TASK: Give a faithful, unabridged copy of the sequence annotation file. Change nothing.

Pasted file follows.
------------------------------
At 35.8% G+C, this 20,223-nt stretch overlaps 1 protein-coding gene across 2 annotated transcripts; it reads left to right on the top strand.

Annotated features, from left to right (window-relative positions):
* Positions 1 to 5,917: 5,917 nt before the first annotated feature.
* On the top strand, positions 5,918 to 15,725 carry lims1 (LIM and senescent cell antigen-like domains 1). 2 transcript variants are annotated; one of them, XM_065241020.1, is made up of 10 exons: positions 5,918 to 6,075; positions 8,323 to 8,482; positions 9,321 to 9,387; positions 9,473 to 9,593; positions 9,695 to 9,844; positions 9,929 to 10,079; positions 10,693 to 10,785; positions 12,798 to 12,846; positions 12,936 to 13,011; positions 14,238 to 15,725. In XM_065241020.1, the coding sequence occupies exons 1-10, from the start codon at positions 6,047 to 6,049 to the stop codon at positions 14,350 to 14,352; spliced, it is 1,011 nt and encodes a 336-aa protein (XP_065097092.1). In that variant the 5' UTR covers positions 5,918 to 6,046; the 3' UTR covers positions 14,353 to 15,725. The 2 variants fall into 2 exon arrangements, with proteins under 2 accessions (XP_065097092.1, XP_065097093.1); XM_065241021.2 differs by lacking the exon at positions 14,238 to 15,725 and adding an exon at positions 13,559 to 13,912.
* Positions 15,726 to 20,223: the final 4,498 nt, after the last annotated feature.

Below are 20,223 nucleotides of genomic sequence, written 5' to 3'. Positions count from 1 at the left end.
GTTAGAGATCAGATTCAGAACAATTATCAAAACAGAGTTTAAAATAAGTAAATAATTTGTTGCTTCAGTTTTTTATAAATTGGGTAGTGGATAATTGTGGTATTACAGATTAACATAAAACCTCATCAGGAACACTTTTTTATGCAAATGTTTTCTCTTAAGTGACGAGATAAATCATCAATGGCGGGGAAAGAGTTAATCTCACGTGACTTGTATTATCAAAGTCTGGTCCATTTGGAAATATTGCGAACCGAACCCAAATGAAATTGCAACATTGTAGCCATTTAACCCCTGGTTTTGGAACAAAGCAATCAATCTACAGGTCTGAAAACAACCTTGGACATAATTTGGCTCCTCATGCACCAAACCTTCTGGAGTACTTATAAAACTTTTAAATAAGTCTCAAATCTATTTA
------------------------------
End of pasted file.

At 35.8% G+C, this 20,223-nt stretch overlaps 1 protein-coding gene across 2 annotated transcripts; it reads left to right on the top strand.

Annotated features, from left to right (window-relative positions):
* Positions 1 to 5,917: 5,917 nt before the first annotated feature.
* On the top strand, positions 5,918 to 15,725 carry lims1 (LIM and senescent cell antigen-like domains 1). 2 transcript variants are annotated; one of them, XM_065241020.1, is made up of 10 exons: positions 5,918 to 6,075; positions 8,323 to 8,482; positions 9,321 to 9,387; positions 9,473 to 9,593; positions 9,695 to 9,844; positions 9,929 to 10,079; positions 10,693 to 10,785; positions 12,798 to 12,846; positions 12,936 to 13,011; positions 14,238 to 15,725. In XM_065241020.1, the coding sequence occupies exons 1-10, from the start codon at positions 6,047 to 6,049 to the stop codon at positions 14,350 to 14,352; spliced, it is 1,011 nt and encodes a 336-aa protein (XP_065097092.1). In that variant the 5' UTR covers positions 5,918 to 6,046; the 3' UTR covers positions 14,353 to 15,725. The 2 variants fall into 2 exon arrangements, with proteins under 2 accessions (XP_065097092.1, XP_065097093.1); XM_065241021.2 differs by lacking the exon at positions 14,238 to 15,725 and adding an exon at positions 13,559 to 13,912.
* Positions 15,726 to 20,223: the final 4,498 nt, after the last annotated feature.

Below are 20,223 nucleotides of genomic sequence, written 5' to 3'. Positions count from 1 at the left end.
GTTAGAGATCAGATTCAGAACAATTATCAAAACAGAGTTTAAAATAAGTAAATAATTTGTTGCTTCAGTTTTTTATAAATTGGGTAGTGGATAATTGTGGTATTACAGATTAACATAAAACCTCATCAGGAACACTTTTTTATGCAAATGTTTTCTCTTAAGTGACGAGATAAATCATCAATGGCGGGGAAAGAGTTAATCTCACGTGACTTGTATTATCAAAGTCTGGTCCATTTGGAAATATTGCGAACCGAACCCAAATGAAATTGCAACATTGTAGCCATTTAACCCCTGGTTTTGGAACAAAGCAATCAATCTACAGGTCTGAAAACAACCTTGGACATAATTTGGCTCCTCATGCACCAAACCTTCTGGAGTACTTATAAAACTTTTAAATAAGTCTCAAATCTATTTA